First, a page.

"It's hard to believe that a supermassive black hole weighing millions of times the mass of the sun could be moved at all, let alone kicked out of a galaxy at enormous speed," said Francesca Civano of the Harvard-Smithsonian Center for Astrophysics (CfA), who led the new study.
Chandra and other telescopes have shown that the galaxy CID-42 likely contains a massive black hole being ejected at several million miles per hour. The main panel is a wide-field optical image of CID-42 and the area around it. The outlined box represents the more localized view of CID-42 that is shown in the three separate boxes on the right-hand side of the graphic. An image from Chandra (top box) shows that the X-ray emission is concentrated in a single source, corresponding to one of the two sources seen in deep observations by Hubble (middle box). The precise Chandra data helps astronomers narrow their ideas about what is happening in this galaxy, supporting the ejected black hole theory. Credit: X-ray: NASA/CXC/SAO/F.Civano et al; Optical: NASA/STScI; Optical (wide field): CFHT, NASA/STScI
"But these new data support the idea that gravitational waves -- ripples in the fabric of space first predicted by Albert Einstein but never detected directly -- can exert an extremely powerful force."
Although the ejection of a supermassive black hole from a galaxy by recoil because more gravitational waves are being emitted in one direction than another is likely to be rare, it nevertheless could mean that there are many giant black holes roaming undetected out in the vast spaces between galaxies.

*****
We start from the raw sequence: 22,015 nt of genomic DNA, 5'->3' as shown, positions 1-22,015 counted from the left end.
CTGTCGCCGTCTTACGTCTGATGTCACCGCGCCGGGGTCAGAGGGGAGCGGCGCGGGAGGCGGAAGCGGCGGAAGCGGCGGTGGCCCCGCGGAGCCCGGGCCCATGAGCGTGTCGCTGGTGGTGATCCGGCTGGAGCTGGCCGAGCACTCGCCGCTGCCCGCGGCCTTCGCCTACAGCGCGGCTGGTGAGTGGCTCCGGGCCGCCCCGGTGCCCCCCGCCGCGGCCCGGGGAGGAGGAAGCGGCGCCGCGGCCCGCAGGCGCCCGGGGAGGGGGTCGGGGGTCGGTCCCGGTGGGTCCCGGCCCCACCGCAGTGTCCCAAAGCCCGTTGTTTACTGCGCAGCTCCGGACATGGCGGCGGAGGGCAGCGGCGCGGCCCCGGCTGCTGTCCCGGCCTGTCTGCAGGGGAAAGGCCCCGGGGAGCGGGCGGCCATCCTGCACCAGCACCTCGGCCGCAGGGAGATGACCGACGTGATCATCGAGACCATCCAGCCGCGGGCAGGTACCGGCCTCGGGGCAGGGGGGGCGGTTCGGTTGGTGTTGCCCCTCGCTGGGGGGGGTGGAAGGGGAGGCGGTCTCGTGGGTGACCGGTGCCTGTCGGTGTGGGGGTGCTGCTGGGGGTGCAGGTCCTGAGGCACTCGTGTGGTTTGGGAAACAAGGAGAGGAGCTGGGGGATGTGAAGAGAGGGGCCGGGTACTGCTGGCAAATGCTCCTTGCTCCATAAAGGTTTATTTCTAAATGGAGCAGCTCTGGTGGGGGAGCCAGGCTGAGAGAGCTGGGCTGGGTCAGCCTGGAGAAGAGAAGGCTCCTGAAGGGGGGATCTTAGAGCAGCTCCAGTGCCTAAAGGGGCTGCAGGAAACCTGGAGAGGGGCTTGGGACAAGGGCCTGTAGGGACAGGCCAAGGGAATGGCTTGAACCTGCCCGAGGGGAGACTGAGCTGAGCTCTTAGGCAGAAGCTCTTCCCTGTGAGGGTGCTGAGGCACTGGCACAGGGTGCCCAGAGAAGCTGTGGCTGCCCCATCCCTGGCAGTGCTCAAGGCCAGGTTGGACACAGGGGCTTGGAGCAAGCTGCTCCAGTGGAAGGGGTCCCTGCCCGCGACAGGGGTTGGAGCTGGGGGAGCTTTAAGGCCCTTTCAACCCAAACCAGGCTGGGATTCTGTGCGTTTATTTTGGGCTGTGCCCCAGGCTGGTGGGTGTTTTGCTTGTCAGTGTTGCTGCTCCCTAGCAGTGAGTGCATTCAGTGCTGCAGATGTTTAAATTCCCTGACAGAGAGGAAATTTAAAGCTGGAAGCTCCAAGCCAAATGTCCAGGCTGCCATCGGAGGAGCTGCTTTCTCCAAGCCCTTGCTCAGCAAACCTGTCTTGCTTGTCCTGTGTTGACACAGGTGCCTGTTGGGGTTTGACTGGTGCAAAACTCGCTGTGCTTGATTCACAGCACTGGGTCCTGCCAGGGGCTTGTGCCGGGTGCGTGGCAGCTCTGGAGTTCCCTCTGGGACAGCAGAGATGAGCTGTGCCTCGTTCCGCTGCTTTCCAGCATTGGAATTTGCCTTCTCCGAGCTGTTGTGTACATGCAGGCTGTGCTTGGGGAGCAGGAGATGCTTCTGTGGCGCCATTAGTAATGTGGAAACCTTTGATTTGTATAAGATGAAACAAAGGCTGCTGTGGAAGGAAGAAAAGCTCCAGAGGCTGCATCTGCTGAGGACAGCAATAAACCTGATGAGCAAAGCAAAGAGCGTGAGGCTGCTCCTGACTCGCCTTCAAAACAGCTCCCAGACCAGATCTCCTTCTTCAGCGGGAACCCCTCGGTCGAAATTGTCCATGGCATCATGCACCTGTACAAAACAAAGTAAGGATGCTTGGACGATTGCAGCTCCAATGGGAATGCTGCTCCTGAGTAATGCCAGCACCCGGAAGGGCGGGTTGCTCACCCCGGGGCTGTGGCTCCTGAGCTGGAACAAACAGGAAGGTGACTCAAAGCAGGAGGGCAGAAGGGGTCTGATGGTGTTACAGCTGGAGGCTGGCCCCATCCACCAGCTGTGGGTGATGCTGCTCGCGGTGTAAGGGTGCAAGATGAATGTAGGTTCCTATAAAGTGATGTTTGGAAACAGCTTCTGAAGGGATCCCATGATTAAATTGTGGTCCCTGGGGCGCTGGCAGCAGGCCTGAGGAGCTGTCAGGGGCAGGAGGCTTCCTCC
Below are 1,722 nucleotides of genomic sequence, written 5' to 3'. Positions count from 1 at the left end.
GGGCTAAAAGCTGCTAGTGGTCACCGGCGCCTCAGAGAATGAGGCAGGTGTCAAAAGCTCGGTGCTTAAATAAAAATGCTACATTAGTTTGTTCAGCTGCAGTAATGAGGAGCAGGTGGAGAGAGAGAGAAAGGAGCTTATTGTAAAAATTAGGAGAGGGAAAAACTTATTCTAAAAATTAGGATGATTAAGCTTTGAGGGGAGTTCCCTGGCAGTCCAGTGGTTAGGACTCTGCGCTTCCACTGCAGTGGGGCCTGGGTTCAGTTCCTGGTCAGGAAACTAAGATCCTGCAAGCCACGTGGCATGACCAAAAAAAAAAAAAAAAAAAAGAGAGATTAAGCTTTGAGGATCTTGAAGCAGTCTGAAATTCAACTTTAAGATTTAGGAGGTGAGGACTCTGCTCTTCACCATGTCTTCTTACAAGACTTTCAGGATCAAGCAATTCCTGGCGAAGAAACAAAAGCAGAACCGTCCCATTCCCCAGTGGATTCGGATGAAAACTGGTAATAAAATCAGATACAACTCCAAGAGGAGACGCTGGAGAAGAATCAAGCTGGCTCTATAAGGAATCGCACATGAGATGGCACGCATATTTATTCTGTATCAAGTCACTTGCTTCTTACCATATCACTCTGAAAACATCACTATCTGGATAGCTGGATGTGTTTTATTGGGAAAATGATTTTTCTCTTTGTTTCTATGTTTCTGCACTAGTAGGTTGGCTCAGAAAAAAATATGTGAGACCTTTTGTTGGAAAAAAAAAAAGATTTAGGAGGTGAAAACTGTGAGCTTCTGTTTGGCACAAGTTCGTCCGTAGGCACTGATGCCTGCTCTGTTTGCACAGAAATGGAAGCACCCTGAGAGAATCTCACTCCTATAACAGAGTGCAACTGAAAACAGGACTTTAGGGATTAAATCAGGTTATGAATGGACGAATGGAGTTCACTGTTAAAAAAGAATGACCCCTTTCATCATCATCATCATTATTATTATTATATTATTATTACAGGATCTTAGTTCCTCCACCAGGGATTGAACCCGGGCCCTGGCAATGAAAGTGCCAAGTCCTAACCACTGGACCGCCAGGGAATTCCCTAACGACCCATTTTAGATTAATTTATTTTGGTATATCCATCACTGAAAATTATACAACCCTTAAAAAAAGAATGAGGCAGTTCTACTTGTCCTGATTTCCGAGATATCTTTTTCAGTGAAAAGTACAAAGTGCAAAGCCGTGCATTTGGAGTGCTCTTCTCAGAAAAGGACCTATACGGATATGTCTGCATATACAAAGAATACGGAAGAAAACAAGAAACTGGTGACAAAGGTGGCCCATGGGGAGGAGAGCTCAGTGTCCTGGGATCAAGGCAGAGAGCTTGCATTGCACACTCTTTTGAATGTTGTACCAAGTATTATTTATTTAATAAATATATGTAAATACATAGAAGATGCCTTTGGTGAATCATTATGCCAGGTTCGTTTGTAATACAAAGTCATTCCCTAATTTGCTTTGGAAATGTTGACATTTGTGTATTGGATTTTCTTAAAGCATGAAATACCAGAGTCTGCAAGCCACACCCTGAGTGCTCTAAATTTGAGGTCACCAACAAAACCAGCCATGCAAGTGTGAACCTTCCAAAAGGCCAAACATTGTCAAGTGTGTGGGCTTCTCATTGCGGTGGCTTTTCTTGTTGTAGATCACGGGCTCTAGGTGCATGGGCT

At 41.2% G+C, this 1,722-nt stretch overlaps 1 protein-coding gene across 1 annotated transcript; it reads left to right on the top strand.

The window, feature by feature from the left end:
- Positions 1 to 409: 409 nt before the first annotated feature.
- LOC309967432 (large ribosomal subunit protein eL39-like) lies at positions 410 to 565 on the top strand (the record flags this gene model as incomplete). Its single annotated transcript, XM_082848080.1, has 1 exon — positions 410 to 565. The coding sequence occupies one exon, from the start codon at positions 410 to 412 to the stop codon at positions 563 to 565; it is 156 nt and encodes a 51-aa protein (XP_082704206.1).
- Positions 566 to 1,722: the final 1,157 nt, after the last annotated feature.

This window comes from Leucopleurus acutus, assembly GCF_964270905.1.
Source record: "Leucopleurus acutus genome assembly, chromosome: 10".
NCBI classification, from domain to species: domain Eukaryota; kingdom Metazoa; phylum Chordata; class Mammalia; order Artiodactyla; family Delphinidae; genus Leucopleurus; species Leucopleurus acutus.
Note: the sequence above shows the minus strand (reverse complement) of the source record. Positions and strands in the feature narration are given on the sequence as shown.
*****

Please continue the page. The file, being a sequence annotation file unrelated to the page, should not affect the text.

"These black holes would be invisible to us," said co-author Laura Blecha, also of CfA, "because they have consumed all of the gas surrounding them after being thrown out of their home galaxy."
Civano and her group have been studying a system known as CID-42, located in the middle of a galaxy about 4 billion light years away. They had previously spotted two distinct, compact sources of optical light in CID-42, using NASA's Hubble Space Telescope.
More optical data from the ground-based Magellan and Very Large Telescopes in Chile supplied a spectrum (that is, the distribution of optical light with energy) that suggested the two sources in CID-42 are moving apart at a speed of at least 3 million miles per hour.
Previous Chandra observations detected a bright X-ray source likely caused by super-heated material around one or more supermassive black holes. However, they could not distinguish whether the X-rays came from one or both of the optical sources because Chandra was not pointed directly at CID-42, giving an X-ray source that was less sharp than usual.
"The previous data told us that there was something special going on, but we couldn't tell if there were two black holes or just one," said another co-author Martin Elvis, also of CfA. "We needed new X-ray data to separate the sources."
When Chandra's sharp High Resolution Camera was pointed directly at CID-42, the resulting data showed that X-rays were coming only from one of the sources. The team thinks that when two galaxies collided, the supermassive black holes in the center of each galaxy also collided. The two black holes then merged to form a single black hole that recoiled from gravitational waves produced by the collision, which gave the newly merged black hole a sufficiently large kick for it to eventually escape from the galaxy. The other optical source is thought to be the bright star cluster that was left behind. This picture is consistent with recent computer simulations of merging black holes, which show that merged black holes can receive powerful kicks from the emission of gravitational waves.
There are two other possible explanations for what is happening in CID-42. One would involve an encounter between three supermassive black holes, resulting in the lightest one being ejected. Another idea is that CID-42 contains two supermassive black holes spiraling toward one another, rather than one moving quickly away.